I finally came up with using the feather pad, fabric pad, a vintage bakelite hat pin on that wide expanse of felt in the front, and a small triple loop of irridescent ribbon to pull it all together.

Another view of the final product. Can you see the indents in the felt from the block? Remember, these were also a result of using the blocking line.
So all in all it took me about 3 days to finalize these hats that are now in the shop for sale.

Saturday, August 1, 2009

Summer Style Swap Sensation

The latest Style Swap was held last Thursday at upscale shopping area Lumina Station, out at Wrightsville Beach. This is not only a favorite local place to shop but also a tourist attraction as well. Lots of lovely shops, award-winning restaurants, and a beautiful courtyard where our event was centered.

Here's one of my favorite models and Style Ambassador, Nnenne, checking out the sinamay calla lily headband I made for her to wear for the evening. All the Style Ambassadors met me at Hewitt, an upscale home style shop, to get their headbands before heading out to the courtyard to help with the Style Swap.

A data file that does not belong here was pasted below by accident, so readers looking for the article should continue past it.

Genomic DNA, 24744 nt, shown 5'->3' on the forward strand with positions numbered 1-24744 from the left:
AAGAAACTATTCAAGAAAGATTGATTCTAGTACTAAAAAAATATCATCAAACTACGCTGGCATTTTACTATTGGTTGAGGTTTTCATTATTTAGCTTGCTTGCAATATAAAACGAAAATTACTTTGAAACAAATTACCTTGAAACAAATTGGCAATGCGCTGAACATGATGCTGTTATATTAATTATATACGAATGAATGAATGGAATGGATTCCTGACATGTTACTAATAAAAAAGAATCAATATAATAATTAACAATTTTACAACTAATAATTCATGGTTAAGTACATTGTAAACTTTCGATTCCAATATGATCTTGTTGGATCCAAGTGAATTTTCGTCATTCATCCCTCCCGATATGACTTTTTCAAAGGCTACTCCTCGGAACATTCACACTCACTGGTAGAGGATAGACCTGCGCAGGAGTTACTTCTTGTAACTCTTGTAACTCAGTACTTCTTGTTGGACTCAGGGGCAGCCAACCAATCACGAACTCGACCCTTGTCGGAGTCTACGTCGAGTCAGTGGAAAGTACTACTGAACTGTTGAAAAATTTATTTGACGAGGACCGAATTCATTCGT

That's Style Girl Jess James in the center, getting ready to begin the 'shopping' spree for attendees. Everyone had checked in the items they wanted to 'swap' and the fun was about to begin--special 'swap-tinis' from The Dirty Martini, mini-pedicures from Harbour Club Day Spa, great eats from Port Land Grille and Brasserie du Soliel, and mingling with fellow fashionistas.

Here's one of the special giveaways for the evening, designer Amanda de Leon's 'Gallery Dress'--designed just for the Lumina Station Style Swap!

And here's Amanda (left) and fellow Wilmington designer Alexa Castillo (right). Amanda has on one of her designs, a burgandy sheer short jumpsuit over black leotard. Very chic! Not sure Alexa has on one of her own designs but she looks gorgeous just the same.

Ah. A crowd shot in front of swell shop Beanie + Cecil and The Dirty Martini.

Two fashionistas awaiting a game of musical chairs to see who wins Amanda's dress. There were many fabulous giveaways from Lumina shops including--Paysage, Ziabird, Hewitt, Sole Searching, Harbour Club Day Spa, and others. Everything from complete outfits to jewelry to homewares to spa services were up for grabs. Some REALLY great prizes!

And here's Tuesday wearing the feather and jeweled headband she won from me. She not only was a Style Ambassador for the event but is an assistant to Amanda de Leon as well. A very lucky young lady.

Next Style Swap is September 10 in CHARLESTON, SOUTH CAROLINA. Love to see you there if you are in the neighborhood. Style on....